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about STREQ

#define STREQ(a, b) (*(a) == *(b) && strcmp((a), (b)) == 0)

I'm a beginner learning C. I can't see what *(a) == *(b) is for.
If either a or b is a null pointer, this may cause crash.
And if neither is a null pointer, only using strcmp((a), (b)) == 0 can
do the job, so *(a) == *(b) seems unnecessary.
Nov 14 '05
36 18535
"Michael Wojcik" <mw*****@newsgu y.com> wrote in message
news:c8******** *@news2.newsguy .com...

There's also the macro which I believe Peter van der Linden gives in
_Expert C Programming_ (though I can't seem to find it there), along
the lines of:


I think we are now getting into the realm of redefining the C language.

If the result of all these fancy macros is to rewrite strcmp() then I think
we need to step back and realize that all the C books have a page on
strcmp() but none have CMPSTR or STREQ or STRNEQ or LONG_STR_EQ or whatever.

What is the point of having a terse, manageable language like C and
cluttering it up with crappy macros that only save one character comparison.
Perhaps there _was_ a time when this was a viable, necessary activity. It no
longer is.

Stick to the known functions. Profile your code if it's slow. Then spend the
$150 to upgrade the damn machine, you cheap ass bastard!

--
Mabden
Nov 14 '05 #31
On Thu, 20 May 2004 10:06:57 -0400 (EDT), "Arthur J. O'Dwyer"
<aj*@nospam.and rew.cmu.edu> wrote:

On Wed, 19 May 2004, Leor Zolman wrote:

On Thu, 20 May 2004 02:30:32 +0000 (UTC), Sam Dennis wrote:
>Sam Dennis wrote:
>> #define STREQ(a, b) (*(a) == *(b) && strcmp((a) + !!*(a), (b) + !!*(a)))
>
>Oops: should be !strcmp( ... ), of course.
That really underscores what I think is the most important point out of
this thread (which has already been articulated by Thomas Matthews): the
price for this chicanery is just too high, even if it results in a modicum
of performance increase (and it won't necessarily). I was going to say that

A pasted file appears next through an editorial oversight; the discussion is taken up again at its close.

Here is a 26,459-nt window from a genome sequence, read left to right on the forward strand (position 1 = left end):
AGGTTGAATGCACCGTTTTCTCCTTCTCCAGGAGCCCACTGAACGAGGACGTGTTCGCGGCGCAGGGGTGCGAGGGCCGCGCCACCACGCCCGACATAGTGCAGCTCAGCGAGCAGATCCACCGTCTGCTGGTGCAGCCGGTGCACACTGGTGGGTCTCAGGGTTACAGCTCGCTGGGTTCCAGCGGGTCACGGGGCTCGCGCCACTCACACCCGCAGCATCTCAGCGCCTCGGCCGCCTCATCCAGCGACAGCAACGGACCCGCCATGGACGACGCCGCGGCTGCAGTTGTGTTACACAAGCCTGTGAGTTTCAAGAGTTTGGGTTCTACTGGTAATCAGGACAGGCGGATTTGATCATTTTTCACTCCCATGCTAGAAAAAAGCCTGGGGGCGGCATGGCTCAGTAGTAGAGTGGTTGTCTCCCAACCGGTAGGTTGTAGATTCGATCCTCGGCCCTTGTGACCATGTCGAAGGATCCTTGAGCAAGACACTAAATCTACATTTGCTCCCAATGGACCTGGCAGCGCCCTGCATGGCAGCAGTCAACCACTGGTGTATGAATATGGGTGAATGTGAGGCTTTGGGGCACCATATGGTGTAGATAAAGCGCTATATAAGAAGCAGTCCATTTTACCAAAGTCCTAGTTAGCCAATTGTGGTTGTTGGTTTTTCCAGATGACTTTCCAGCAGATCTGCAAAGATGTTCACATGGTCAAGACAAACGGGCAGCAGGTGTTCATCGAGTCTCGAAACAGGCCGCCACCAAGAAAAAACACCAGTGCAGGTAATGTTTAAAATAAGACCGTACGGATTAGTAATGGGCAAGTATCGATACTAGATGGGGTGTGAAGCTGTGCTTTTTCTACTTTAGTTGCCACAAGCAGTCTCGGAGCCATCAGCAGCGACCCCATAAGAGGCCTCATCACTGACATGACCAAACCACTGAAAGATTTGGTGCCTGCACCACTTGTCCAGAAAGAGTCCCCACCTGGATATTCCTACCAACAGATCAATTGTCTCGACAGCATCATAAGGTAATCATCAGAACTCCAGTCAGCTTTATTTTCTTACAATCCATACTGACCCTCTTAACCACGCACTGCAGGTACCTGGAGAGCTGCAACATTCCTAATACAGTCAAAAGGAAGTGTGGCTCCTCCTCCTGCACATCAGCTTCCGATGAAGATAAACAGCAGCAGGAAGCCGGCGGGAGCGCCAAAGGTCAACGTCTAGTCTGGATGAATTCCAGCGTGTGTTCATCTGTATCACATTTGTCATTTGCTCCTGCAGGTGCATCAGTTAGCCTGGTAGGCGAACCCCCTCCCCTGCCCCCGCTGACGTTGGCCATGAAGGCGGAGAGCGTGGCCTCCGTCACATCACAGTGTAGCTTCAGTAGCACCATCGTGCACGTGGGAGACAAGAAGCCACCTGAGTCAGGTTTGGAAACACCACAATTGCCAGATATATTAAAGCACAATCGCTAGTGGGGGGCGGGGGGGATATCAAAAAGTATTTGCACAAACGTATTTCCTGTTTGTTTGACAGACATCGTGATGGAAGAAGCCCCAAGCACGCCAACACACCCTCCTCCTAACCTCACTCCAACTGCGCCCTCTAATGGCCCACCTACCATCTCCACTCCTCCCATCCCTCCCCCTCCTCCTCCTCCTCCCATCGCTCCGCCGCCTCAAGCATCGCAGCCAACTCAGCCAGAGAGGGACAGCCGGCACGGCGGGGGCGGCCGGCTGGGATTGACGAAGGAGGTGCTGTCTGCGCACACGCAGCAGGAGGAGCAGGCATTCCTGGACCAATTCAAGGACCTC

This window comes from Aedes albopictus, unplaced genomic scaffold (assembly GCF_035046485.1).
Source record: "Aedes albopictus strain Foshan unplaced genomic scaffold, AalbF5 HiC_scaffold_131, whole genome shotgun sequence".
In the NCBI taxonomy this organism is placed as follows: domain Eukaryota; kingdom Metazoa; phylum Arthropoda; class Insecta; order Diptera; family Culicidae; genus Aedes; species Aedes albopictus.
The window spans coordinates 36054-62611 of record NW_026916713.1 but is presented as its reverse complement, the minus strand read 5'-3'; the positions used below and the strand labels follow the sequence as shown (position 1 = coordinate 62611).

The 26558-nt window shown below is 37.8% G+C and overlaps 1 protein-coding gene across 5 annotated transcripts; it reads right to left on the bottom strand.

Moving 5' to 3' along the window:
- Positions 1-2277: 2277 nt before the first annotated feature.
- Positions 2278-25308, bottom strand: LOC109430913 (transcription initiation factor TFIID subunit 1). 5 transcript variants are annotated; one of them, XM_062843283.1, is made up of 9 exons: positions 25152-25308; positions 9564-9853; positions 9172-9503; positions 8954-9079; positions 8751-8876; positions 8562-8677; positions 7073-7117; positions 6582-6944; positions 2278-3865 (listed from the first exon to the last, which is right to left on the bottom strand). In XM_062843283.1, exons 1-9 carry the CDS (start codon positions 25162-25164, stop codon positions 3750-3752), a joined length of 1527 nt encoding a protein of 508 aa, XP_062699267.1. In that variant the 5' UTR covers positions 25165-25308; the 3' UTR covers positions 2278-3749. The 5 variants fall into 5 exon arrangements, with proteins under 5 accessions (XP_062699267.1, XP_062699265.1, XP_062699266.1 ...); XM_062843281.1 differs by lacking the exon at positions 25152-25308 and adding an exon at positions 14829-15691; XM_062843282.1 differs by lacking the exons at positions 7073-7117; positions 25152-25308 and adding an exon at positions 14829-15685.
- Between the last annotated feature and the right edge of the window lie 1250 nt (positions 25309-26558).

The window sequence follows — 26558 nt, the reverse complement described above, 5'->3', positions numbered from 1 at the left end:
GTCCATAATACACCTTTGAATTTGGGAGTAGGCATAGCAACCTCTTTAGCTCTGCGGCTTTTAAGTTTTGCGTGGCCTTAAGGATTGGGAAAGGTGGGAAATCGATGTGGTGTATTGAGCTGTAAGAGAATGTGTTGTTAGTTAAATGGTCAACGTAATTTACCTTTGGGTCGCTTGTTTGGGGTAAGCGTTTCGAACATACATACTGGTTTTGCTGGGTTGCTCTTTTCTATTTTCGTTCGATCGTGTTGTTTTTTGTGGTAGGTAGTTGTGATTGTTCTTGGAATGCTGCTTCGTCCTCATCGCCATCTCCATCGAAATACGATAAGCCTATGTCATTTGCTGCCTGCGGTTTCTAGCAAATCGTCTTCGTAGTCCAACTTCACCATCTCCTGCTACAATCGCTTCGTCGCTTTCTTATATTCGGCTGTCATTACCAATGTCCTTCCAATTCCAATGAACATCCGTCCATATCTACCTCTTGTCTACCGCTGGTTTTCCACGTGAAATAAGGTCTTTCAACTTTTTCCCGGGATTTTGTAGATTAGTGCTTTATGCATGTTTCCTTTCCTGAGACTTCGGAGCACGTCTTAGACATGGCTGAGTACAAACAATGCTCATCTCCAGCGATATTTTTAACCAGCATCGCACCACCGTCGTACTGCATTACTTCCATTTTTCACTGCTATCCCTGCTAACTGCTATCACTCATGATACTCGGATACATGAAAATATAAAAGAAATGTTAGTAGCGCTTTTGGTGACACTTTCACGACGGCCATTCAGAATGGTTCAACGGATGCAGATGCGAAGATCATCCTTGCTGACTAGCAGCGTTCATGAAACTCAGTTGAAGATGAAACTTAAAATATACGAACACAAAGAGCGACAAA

earlier, and then got so wrapped up in minutiae that I forgot to.


What you're missing (well, I'm sure you're not really missing it,
but you're glossing over it) is that this "chicanery" is not scattered
through the OP's code, but rather stuck behind a very sensibly-named
macro in a sensible part of the program. The programmer never needs
to know how it works, any more than he needs to know how 'qsort' is
optimized to deal with special cases of *its* input. They're both
library functions, conceptually, and if you don't want to know why
the macro works, nobody's forcing you to do all those !!s in your head.
:)


Okay, once you have a debugged, correct macro (not like the "optimized"
version of STREQ we've been talking about here, since the unintended
side-effects issue relegates anything like that to the fringes), no one
would need to look at its implementation.

However, I was thinking more in terms of the cost of using implementation
techniques like this in new development. Until you can abstract it away,
you'll be paying the price to develop it. And eventually /someone/ will
probably be put in the position of having to understand it again, for one
reason or another, and then the price would only go up...
The farthest extent to which I've ever gone with this sort of thing is to
suggest to students that if the "reverse" sense of the return value from